Defatted Soy Meal has 49.2 grams of protein per 100 grams, while tempeh has 20.3 grams of protein per 100 grams.
Defatted Soy Meal vs Tempeh Carbs
Counting carbs can be important for some people for different reasons, including blood sugar control, weight management, or athletic performance.
It’s also important for people on a keto diet, so let’s compare the carbs content in defatted soy meal and tempeh.
The total amount of carbohydrates is around 79% higher in defatted soy meal than in tempeh. It have 35.9 grams per 100 grams, compared to 7.6 grams in tempeh.
There’s less sugar in defatted soy meal than in tempeh, 19% precisely.
One handful of defatted soy meal (28 grams) contains 1.7 grams of sugar, while the same amount of tempeh contains 2.1 grams.
Lastly, let’s take a look at the dietary fiber in defatted soy meal and tempeh.
Dietary fiber keeps the digestive system healthy and helps with weight management by promoting a sense of fullness.
With 2.6 grams of fiber per portion, tempeh is a better source of fiber than defatted soy meal which offers 1.5 grams per portion.
Defatted Soy Meal vs Tempeh Fats
Like most other legumes, with the exception of lupins and peanuts, defatted soy meal and tempeh are low in fat.
Fats in defatted soy meal and tempeh are mostly healthy unsaturated fats. They are naturally cholesterol-free and trans-fat-free.
Total fat in defatted soy meal and tempeh:
- Defatted Soy Meal: 2.4 grams per 100 grams
- Tempeh: 10.8 per 100 grams
Speaking of saturated fats, defatted soy meal is 88% lower in saturated fats.
Defatted Soy Meal and tempeh contain 0.3 grams and 2.5 grams of saturated fat per 100 grams, respectively.
Defatted Soy Meal vs Tempeh Vitamins Content
This section will discuss the vitamin content of defatted soy meal and tempeh.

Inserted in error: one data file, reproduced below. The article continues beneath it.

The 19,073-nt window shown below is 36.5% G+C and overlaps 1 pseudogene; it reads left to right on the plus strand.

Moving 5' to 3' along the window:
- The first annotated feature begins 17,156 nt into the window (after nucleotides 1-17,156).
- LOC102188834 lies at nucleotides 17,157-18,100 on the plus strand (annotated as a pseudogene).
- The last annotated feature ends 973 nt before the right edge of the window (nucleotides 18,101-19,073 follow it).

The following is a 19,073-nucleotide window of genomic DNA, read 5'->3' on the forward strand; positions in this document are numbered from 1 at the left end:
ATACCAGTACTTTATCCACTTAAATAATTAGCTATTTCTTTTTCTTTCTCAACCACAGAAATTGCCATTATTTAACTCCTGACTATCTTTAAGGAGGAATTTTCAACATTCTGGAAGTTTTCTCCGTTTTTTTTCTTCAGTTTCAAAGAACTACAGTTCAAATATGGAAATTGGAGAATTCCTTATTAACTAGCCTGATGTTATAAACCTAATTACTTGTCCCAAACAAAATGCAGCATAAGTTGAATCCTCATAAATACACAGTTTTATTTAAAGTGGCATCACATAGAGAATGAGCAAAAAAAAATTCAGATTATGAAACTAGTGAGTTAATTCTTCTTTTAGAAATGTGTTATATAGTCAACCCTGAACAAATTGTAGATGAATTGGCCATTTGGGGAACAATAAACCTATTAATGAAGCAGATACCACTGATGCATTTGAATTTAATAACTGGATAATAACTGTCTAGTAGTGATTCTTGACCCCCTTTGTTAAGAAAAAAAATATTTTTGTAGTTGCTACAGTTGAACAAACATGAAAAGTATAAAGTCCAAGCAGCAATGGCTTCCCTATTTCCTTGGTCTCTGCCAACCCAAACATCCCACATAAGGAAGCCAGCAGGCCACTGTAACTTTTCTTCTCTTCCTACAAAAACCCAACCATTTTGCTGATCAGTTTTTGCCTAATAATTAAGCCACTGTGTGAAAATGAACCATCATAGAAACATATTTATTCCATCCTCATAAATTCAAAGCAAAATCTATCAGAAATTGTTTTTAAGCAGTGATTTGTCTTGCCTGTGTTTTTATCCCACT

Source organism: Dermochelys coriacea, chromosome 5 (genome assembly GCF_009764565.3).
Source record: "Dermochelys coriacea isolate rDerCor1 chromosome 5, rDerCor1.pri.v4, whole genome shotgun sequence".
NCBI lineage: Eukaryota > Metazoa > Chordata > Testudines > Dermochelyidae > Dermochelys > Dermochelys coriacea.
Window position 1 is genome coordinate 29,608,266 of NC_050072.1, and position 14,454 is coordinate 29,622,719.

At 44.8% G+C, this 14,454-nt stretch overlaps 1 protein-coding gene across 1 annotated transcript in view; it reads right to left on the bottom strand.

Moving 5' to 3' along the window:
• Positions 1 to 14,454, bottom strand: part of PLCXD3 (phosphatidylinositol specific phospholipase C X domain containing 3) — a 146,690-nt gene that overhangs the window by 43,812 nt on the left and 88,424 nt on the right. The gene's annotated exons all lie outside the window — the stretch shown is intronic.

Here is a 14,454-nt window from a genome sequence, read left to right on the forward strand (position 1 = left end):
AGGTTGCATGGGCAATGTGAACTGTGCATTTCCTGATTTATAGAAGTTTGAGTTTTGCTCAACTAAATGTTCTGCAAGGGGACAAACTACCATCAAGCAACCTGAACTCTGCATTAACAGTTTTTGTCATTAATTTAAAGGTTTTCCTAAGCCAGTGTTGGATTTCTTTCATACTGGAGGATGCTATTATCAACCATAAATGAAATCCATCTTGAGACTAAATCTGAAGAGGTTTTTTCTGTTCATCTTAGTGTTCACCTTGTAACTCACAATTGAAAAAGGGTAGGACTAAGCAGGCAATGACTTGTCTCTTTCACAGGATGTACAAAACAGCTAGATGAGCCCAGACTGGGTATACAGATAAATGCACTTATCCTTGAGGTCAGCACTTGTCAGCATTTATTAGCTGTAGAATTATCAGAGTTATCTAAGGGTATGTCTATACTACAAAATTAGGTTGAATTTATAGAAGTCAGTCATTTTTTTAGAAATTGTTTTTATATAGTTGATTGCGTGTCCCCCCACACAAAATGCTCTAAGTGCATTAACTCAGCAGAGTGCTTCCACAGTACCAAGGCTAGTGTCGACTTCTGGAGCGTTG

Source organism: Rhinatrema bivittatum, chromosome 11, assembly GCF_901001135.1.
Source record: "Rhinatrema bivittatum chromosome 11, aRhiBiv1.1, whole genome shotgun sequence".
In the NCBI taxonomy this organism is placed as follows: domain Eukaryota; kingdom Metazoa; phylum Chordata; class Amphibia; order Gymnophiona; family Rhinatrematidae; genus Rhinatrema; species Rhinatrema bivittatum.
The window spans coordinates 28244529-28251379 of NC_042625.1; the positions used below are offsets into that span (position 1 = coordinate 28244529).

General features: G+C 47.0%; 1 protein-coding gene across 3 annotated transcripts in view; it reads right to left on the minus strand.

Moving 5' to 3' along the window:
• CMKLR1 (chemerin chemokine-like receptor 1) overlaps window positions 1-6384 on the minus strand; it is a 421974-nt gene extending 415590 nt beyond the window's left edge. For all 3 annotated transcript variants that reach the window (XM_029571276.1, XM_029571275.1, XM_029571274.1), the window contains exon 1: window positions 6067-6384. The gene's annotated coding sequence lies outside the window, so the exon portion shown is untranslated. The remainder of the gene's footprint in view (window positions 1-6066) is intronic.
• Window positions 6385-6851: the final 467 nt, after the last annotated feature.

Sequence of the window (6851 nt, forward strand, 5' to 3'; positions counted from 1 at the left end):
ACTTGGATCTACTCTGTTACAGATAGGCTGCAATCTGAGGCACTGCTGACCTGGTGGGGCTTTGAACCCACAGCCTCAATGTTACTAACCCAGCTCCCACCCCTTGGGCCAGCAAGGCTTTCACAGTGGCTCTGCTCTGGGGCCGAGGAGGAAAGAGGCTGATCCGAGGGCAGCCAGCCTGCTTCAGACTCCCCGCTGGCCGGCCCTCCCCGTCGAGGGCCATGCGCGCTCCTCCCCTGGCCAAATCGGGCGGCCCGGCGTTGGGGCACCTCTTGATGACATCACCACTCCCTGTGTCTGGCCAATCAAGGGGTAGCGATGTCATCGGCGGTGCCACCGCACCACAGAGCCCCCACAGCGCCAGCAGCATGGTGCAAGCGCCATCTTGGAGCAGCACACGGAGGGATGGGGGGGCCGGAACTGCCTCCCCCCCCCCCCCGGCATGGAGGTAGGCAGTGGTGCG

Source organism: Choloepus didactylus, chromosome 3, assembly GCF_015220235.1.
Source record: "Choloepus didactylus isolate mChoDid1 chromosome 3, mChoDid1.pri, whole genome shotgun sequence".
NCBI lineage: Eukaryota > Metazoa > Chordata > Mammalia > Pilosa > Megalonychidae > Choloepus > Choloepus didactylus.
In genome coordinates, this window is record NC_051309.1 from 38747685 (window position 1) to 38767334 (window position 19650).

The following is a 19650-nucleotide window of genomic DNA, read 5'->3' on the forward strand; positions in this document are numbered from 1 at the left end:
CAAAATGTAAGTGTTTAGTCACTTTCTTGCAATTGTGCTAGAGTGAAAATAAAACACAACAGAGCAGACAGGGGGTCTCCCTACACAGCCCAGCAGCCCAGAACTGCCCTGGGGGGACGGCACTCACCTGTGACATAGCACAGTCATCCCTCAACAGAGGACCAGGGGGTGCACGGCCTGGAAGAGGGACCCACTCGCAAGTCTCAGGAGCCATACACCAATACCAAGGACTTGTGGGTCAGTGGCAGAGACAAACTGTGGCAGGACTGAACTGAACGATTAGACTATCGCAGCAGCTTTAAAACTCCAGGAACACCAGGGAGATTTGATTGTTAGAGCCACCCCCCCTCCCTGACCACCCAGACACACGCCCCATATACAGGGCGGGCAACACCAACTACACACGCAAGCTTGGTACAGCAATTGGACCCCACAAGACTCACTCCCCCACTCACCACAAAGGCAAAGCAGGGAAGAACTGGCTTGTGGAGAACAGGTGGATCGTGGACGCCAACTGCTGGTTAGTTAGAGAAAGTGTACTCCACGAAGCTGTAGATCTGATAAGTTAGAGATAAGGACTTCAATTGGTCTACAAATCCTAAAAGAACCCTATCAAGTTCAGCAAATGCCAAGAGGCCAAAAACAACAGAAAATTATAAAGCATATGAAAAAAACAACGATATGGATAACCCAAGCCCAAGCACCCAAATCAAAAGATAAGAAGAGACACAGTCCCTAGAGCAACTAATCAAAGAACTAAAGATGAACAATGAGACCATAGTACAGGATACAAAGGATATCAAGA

Vitamins are micronutrients, meaning we need only a small amount. However, they are very important for many processes in our bodies.
Defatted Soy Meal has a higher amount of vitamin B2 (Riboflavin), vitamin B3 (Niacin), vitamin B12 (Cobalamin), vitamin E, and vitamin K.
However, tempeh has a higher amount of vitamin A, vitamin B1 (Thiamine), vitamin B5 (Pantothenic acid), vitamin B6 (Pyroxidine), and vitamin B9 (Folate).
Defatted Soy Meal and tempeh contain the same amount of vitamin C, and vitamin D.
The following table shows the exact amount of vitamins defatted soy meal and tempeh contain side by side, so you can easily compare them.
|Defatted Soy Meal
|Vitamin B1 (Thiamine)
|Vitamin B2 (Riboflavin)
|Vitamin B3 (Niacin)
|Vitamin B5 (Pantothenic acid)
|Vitamin B6 (Pyroxidine)
|Vitamin B9 (Folate)
|Vitamin B12 (Cobalamin)
Defatted Soy Meal vs Tempeh Minerals Content
Minerals are important for our body to function properly. We need only a small amount of minerals, so they are called micronutrients.
Some minerals, like iron, calcium, zinc or, iodine, are relatively hard to get on a plant-based diet, so it’s important to choose your foods thoughtfully. This part of the defatted soy meal and tempeh comparison focuses on their mineral content.
Defatted Soy Meal is a better source of fluoride, and sodium than tempeh.
On the other hand, tempeh is a higher amount of calcium, copper, iron, magnesium, manganese, phosphorus, potassium, selenium, and zinc.
Check out the table below to learn how defatted soy meal and tempeh compare when it comes to mineral content.
|Defatted Soy Meal
The Final Word
Defatted Soy Meal and tempeh are highly nutritious and a great addition to a plant-based diet.
Both defatted soy meal and tempeh are high in specific vitamins and minerals, and including them in your diet will give you the most benefits they offer.
Antioxidants found in beans and legumes can help to protect cells from damage and may reduce the risk of certain diseases and the effects of aging.
Additionally, the fiber and other nutrients in these foods can support the health of the digestive system and may even help to prevent certain digestive cancers.
Legumes are versatile food that can be incorporated into any meal of the day, including breakfast, lunch, or dinner. They can be served hot or cold, making them a convenient and tasty addition to a variety of dishes.